I am loving it though, every second!

I love the variety of books I’m reading. I must credit my Middle Girl, a voracious reader, for recommending some excellent children’s books. She is a great fan of Jacqueline Wilson and it’s easy to see why. Clover Moon is a historical drama suitable for children of around 9-12 years old. You can read the full review here.

Clover Moon by Jacqueline Wilson

I bought The One Memory of Flora Banks for Teenage Daughter but, such was the hype, I read it myself first. Like all YA fiction, it’s an easy read. I was a little disappointed but I suppose that’s the danger of believing the hype. My full review is here.The One Memory of Flora Banks by Emily Barr

Belgravia by Julian Fellowes was a Christmas gift to myself. This type of book is a real guilty pleasure for me. I know it’s not making me a better person but it’s so nice to sink into a really comfortable, unchallenging and entertaining book. I have found that it can be almost impossible to find easy books that are also well written. This is a good one. The full review is here.Belgravia by Julian Fellowes

Both Husband and I read Alain de Botton‘s The Course of Love. It cut uncomfortably close to the bone and came close to causing a riot (not the good kind)in our bedroom. I would recommend it wholeheartedly for anyone searching for a deeper understanding of marital relationships. Full review is here.The Course of Love by Alain de Botton.

One final reminder: if you are looking for a bookish Valentine’s gift or a seductive Valentine’s dessert, look no further than Les Liaisons Dangereuses. Review plus recipe here.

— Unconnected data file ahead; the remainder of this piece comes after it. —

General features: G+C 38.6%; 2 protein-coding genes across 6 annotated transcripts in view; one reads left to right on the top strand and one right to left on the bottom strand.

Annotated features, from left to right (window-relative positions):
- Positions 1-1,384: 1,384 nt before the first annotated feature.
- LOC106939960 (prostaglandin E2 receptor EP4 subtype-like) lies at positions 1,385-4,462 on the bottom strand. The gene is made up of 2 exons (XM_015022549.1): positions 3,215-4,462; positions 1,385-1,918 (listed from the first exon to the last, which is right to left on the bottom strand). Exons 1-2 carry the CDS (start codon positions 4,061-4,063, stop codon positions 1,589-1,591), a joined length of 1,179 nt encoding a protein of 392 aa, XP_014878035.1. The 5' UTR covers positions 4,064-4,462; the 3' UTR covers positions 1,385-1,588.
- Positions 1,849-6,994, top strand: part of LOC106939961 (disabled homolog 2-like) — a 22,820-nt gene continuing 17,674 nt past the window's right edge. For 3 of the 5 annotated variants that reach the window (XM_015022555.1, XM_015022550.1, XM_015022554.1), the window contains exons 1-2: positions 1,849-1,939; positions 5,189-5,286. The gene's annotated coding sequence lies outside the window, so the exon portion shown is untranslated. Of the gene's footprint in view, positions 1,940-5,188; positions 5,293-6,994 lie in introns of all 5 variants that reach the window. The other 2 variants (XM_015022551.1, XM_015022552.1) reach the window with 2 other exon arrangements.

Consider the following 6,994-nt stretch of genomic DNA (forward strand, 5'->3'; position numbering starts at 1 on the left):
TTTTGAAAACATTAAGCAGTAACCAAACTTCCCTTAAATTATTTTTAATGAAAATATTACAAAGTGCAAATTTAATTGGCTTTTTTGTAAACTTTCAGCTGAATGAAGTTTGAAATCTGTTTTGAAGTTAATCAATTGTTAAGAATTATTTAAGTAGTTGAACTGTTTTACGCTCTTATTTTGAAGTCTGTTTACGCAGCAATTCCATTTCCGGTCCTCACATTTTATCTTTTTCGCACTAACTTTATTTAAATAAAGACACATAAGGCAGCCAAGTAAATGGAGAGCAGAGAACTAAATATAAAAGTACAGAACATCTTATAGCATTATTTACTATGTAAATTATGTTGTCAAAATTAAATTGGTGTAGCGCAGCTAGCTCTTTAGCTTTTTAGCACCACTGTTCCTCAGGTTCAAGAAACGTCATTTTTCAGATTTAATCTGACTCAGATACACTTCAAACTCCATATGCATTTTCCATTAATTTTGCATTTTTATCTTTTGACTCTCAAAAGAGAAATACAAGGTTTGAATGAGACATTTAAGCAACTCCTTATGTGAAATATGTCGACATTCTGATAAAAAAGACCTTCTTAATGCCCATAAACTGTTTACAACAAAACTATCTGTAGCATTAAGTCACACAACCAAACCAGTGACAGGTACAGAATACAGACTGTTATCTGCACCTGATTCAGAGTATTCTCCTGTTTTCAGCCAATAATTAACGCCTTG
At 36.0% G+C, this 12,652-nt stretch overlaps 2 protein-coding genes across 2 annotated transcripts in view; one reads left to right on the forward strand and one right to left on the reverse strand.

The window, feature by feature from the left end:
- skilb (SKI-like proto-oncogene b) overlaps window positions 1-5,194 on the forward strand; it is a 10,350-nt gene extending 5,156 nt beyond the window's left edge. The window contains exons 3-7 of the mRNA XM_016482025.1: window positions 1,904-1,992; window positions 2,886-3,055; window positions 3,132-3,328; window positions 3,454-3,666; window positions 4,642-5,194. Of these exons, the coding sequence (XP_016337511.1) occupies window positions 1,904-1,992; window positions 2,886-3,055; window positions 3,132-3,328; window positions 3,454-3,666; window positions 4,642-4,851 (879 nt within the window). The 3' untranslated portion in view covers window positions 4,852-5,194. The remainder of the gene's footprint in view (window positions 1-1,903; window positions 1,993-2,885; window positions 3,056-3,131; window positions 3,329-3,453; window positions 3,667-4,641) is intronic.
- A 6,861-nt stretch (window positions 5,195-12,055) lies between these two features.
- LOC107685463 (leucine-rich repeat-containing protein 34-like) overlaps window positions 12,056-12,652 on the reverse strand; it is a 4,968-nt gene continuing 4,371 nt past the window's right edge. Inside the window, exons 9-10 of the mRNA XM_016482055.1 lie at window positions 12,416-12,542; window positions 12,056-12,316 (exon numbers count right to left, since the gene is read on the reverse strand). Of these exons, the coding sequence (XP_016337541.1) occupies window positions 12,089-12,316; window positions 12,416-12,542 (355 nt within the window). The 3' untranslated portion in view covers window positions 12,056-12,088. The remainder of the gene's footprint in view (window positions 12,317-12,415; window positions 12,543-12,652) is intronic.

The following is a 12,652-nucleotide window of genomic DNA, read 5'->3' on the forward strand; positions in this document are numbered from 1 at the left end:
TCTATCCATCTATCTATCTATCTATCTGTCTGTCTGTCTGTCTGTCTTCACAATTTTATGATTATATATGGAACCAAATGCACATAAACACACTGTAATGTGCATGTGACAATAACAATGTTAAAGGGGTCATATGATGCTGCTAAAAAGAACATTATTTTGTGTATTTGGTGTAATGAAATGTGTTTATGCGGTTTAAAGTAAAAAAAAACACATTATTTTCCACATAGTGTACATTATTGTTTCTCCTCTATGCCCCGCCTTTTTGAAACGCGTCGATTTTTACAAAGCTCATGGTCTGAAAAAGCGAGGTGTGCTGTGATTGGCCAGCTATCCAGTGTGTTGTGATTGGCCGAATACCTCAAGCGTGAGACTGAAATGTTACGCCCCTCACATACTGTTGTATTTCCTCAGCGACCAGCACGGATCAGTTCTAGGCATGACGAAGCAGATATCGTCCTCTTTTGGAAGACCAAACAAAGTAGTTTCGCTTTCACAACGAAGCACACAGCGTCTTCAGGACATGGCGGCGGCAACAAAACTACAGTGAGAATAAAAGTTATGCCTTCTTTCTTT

Coeurs a la Creme and Les Liaisons Dangereuses.

I get a kick out of putting the photos together. I wish I had a little more skill but I’m learning on the job. The light levels have been abysmal lately which doesn’t help.

I’m not a great fan of yellow/orange but these colours seem to be popping up all around me. I ordered some yarn online (I never learn) which I thought would be cream (it was labelled buttermilk) but it is quite definitely yellow.

I’m reading The Rituals of Dinner by Margaret Visser, an absolutely fascinating book, and reading By the Shores of Silver Lake by Laura Ingalls Wilder to the Small Girl at bedtime. Bizarrely, both Clover Moon and Silver Lake feature the dire effects of Scarlet Fever reminding me again how grateful I am to Alexander Fleming!

Our telly went on the blink last week and we spent several hours playing Bananagrams…if you haven’t tried it, you should!Laura Ingalls Wilder.

That’s all for now. I’ll be painting pantry shelves all weekend so stand by for the big reveal!

Yep, life these days is pretty jammy, or, to give it the strictly correct Cork phraseology: Jammy Out!

Have a great weekend.

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The Midnight Gang Might Cure You.

Review: David Walliams. The Midnight Gang.

If my instagram feed is anything to go by, it would seem that there are quite a few poorly children propped up on pillows out there. We have been battling bugs here too, nothing serious but enough to make some of us feel quite sorry for ourselves. You might not believe me but I am here today to testify that this book really did make me feel better, much better.

I picked up The Midnight Gang after teatime and kept reading into the night to the very last page. It is that good.

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My eleven-year-old daughter knows good books. I have learned to trust that when she leaves a book on my bedside table with a quiet recommendation that I should read it, I should read it. Previous gems have included R.J. Palacio’s Wonder and Lois Lowry’s The Giver both of which are the kind of book that have the power to make you a better person. Having read all of David Walliams’ previous books, I was prepared for  The Midnight Gang to be an altogether rowdier kettle of fish…Click here to read on.